Our forecasts here in northeastern Kansas for the next several days are for definitionally lovely autumn days: mostly sunny skies and highs in the sixties, with crisp evenings and chilly mornings. It appears that we will transition from October to November with some fine, fine weather. It would easy to get absorbed in this prediction, this expectation of the kind of days that I love. But elsewhere there are other predictions of a far different nature.
The storm formerly known as Hurricane Sandy has morphed into a colossal system, reportedly the largest North America-bound, post-tropical cyclone in recorded history. Massive amounts of rain and a historical storm surge are predicted over a huge portion of the country, including most of the eastern seaboard.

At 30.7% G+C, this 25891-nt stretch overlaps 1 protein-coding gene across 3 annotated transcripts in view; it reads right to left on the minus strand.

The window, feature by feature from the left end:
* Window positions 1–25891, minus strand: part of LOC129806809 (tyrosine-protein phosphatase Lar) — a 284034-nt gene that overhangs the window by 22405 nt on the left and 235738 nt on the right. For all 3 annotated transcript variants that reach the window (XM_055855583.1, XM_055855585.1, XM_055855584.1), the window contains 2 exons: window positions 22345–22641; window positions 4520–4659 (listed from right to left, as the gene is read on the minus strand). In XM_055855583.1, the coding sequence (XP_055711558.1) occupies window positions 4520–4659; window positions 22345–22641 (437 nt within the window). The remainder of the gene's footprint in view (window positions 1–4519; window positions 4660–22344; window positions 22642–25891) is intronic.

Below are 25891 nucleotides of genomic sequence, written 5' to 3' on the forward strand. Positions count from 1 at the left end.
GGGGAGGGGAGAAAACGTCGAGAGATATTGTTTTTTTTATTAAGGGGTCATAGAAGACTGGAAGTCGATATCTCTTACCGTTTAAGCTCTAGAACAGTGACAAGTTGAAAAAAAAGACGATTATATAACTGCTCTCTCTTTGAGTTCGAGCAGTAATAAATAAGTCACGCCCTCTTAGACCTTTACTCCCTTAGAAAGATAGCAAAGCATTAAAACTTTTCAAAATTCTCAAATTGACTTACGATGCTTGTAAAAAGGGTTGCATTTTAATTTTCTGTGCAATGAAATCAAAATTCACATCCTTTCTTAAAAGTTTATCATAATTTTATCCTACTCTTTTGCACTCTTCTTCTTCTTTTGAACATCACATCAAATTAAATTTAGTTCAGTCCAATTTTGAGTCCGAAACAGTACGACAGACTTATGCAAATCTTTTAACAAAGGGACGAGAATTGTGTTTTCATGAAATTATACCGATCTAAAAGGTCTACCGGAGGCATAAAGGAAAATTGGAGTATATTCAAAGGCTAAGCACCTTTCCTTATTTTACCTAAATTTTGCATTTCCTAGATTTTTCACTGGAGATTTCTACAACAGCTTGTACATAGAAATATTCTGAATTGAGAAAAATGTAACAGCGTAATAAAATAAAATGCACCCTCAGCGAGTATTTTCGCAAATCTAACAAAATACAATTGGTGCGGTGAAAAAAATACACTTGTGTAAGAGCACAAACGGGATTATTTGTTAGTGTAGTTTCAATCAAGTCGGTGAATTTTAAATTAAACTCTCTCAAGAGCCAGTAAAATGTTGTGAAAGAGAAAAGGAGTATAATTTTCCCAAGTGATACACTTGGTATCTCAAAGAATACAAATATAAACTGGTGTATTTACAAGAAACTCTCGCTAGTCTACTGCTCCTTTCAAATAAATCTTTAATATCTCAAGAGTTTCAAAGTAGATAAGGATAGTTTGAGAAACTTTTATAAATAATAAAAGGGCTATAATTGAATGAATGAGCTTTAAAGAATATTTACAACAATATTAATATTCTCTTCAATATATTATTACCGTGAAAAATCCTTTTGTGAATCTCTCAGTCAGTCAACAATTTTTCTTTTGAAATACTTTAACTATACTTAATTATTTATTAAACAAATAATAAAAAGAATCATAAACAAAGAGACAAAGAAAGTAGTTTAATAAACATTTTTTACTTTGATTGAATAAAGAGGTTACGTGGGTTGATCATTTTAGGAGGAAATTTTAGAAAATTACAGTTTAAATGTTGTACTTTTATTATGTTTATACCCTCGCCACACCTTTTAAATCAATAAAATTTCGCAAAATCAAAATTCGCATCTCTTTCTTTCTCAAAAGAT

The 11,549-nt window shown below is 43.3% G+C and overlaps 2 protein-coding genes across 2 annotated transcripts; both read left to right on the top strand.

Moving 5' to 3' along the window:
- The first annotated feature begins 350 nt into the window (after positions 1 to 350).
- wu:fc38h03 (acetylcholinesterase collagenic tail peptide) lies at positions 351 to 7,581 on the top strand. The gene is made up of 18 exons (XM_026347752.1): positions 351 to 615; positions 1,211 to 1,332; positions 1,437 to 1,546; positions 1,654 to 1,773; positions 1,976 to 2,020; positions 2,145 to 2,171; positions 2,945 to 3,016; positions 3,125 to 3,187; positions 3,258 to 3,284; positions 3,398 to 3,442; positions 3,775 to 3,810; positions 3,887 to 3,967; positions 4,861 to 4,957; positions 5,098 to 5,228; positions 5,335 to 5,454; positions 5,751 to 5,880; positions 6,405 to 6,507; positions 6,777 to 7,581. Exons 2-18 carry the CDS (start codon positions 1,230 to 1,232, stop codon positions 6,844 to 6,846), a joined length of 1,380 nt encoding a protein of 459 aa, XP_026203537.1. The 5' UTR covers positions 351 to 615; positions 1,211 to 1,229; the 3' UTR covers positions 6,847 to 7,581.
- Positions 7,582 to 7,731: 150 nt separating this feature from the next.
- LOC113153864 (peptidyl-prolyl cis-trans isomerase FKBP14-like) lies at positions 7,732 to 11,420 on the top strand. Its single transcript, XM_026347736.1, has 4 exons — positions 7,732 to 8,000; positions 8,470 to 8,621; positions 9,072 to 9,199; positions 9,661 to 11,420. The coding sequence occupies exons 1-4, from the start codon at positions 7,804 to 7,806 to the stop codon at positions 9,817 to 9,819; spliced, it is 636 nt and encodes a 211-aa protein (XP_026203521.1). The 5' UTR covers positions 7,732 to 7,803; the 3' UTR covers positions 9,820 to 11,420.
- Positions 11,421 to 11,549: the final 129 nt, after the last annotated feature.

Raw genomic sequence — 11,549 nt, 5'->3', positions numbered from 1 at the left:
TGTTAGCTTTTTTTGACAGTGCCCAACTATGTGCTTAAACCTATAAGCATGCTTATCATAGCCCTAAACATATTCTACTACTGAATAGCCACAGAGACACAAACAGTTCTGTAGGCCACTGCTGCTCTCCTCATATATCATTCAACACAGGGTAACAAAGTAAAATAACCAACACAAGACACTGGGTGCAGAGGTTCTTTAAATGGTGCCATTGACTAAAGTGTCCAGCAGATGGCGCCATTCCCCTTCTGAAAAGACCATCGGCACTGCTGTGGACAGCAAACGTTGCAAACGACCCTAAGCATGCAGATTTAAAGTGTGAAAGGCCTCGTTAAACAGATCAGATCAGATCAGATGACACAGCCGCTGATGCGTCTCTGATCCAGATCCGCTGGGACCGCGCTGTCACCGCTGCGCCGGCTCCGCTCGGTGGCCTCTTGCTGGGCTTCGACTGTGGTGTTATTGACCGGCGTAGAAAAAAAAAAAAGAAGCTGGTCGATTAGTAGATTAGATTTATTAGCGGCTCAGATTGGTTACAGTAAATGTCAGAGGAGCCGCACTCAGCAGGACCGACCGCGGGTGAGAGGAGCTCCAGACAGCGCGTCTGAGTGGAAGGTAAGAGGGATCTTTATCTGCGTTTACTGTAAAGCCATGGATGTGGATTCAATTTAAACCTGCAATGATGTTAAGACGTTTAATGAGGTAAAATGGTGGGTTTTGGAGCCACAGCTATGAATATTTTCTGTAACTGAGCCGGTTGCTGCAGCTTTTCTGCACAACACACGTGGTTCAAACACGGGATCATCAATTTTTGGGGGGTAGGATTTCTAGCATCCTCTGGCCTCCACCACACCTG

This includes North Carolina, where my sister and niece’s families live and Virginia, where my second son’s wife and kids are staying during Sam’s deployment to Kuwait. Other family and friends, some closer to the expected center of the storm, will be affected by it. If predictions are fulfilled, there will be a wide range of devastation. An estimated 60 million people or more will likely experience dramatic to severe challenges.
We pray for those we love and for strangers, unknown masses. We pray for divine intervention, for mercy, for sparing and deliverance.
And where those prayers may not be answered as we choose, we ought to be praying already for our own generosity. Those whose billfolds and bank accounts remain unaffected by their own supplications cast doubt on both faith and prayer.